On Saturday, the fans were still cheering hard for their teams, and that was one fact that didn’t change. When the Warriors carried play during the first 10 minutes of the first period and through the second stanza, their fans tried to make the Brandt Centre sound like the rowdy old Moose Jaw Civic Centre, which was best known as “The Crushed Can.” The Civic Centre has been demolished and replaced by the comfortable and modern confines of Mosaic Place in recent times.
    When the Pats carried play during the final 10 minutes of the first period and through the third frame, their fans got into the contest to back their side. One had to also chuckle from the fact the Pats fans made the loudest “boos” of the night, when it was announced in the third period a patron from Moose Jaw won the night’s 50/50 draw.
Pats centre Jake Leschyshyn (#19) wins a battle along the boards.
    During the post-game interviews with each side, it felt like a professionalism was there. Pats head coach and general manager John Paddock, Pats defenceman Connor Hobbs and Warriors head coach Tim Hunter went through the ins and outs of various aspects of the game. There was a focus from each side about what improvements had to be made going forward.
    While the thoughts of the rivalry were there, the Warriors, who improved to 25-9-6-1, weren’t that much over excited about the win, and the Pats, who fell to 27-4-6-1, weren’t noticeably more disappointed than normal about the loss.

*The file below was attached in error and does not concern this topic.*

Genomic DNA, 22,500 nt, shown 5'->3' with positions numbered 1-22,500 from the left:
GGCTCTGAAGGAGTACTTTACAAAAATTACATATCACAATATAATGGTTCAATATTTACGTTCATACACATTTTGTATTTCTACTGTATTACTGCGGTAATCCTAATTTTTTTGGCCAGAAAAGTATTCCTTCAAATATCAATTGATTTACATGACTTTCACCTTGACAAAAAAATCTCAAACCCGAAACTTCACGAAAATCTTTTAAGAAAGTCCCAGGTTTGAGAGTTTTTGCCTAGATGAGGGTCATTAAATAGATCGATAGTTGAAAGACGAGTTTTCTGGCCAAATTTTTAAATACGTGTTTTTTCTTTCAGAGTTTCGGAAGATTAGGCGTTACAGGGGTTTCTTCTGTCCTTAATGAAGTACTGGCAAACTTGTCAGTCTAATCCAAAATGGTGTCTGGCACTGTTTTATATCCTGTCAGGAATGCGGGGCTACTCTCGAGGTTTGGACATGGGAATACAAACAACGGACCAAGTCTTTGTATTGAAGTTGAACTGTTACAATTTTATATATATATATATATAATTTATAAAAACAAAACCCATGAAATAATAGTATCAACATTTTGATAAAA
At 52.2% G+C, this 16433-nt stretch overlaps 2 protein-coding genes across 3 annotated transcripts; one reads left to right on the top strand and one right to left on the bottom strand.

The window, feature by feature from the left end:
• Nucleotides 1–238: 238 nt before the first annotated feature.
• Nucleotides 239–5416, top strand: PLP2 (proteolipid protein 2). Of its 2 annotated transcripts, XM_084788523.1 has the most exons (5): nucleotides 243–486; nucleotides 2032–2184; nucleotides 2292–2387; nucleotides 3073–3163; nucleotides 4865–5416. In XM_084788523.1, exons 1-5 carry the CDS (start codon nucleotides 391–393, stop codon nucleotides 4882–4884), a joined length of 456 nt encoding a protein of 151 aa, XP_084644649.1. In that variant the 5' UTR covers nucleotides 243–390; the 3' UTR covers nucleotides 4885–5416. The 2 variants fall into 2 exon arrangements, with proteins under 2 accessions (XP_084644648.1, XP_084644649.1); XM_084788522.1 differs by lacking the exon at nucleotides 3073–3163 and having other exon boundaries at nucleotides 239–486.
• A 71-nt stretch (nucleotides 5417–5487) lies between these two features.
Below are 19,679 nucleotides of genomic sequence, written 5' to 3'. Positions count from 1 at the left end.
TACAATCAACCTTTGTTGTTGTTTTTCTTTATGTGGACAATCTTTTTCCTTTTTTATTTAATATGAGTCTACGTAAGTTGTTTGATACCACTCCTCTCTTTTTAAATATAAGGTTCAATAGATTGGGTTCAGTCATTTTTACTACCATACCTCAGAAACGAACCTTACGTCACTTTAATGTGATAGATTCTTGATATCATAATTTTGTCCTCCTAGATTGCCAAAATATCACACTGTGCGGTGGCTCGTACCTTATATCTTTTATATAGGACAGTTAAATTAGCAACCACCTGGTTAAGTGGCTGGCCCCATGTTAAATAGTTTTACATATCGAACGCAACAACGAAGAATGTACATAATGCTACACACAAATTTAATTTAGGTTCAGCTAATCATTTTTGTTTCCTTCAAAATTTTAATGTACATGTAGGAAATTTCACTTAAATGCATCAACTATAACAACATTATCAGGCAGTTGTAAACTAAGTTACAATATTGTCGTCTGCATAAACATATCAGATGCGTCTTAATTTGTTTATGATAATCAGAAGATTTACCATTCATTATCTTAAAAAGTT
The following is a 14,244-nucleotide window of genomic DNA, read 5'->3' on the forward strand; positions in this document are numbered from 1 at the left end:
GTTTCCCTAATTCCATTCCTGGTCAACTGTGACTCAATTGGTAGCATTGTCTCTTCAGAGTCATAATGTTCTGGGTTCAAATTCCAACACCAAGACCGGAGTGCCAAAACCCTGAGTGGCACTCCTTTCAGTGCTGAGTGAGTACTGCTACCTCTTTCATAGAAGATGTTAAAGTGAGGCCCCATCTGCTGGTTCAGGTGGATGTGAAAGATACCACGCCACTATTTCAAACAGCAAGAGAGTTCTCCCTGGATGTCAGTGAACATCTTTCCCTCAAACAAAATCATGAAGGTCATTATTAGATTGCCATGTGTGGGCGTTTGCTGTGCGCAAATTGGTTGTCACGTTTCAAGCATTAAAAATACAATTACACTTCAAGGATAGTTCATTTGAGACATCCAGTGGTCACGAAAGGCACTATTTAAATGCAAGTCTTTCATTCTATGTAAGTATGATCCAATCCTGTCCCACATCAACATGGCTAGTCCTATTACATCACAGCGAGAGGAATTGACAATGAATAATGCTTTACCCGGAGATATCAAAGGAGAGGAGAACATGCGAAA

Tyler Brown holds the fort in the Pats goal.
    Back in what seems like a forgotten era now, each side would be accusing the other of doing something underhanded during the game. Also, the victor would celebrate like the Memorial Cup was won, and at times, some members of the losing side would fire their helmets down the hallway in disgust followed by an assortment of curse words.
    Sawchenko, who has played his whole career in Moose Jaw, did give a nod to the rivalry.
    “Obviously, it is the best rivalry in the CHL,” said the 19-year-old puck stopper. “Being a part of it for four years now I truly believe that.
    “It is something pretty special. It is obviously not too hard to get up for a game against Regina. It is something pretty cool to hear our fan buses quiet the whole building tonight.”
Warriors captain Brett Howden looks to get past Pats centre Sam Steel.
    In the past, each side cheered against a villain from the other side. Warriors fans despised former Pats captain Barret Jackman, and Pats fans wished former Warriors captain Sean O’Connor would just disappear.
    And who could forget in the late 1980s when the song “Pop Goes the Weasel” played in Regina when Theo Fleury took the ice for the Warriors.
    The modern version of the rivalry is still intense. The hatred definitely isn’t there like it once was.
    Now, you get two top quality teams going at it putting on a great display of the game, and you have two fan bases that are just the right amount into the game. You add it all up, and it is still an enjoyable night out at the rink.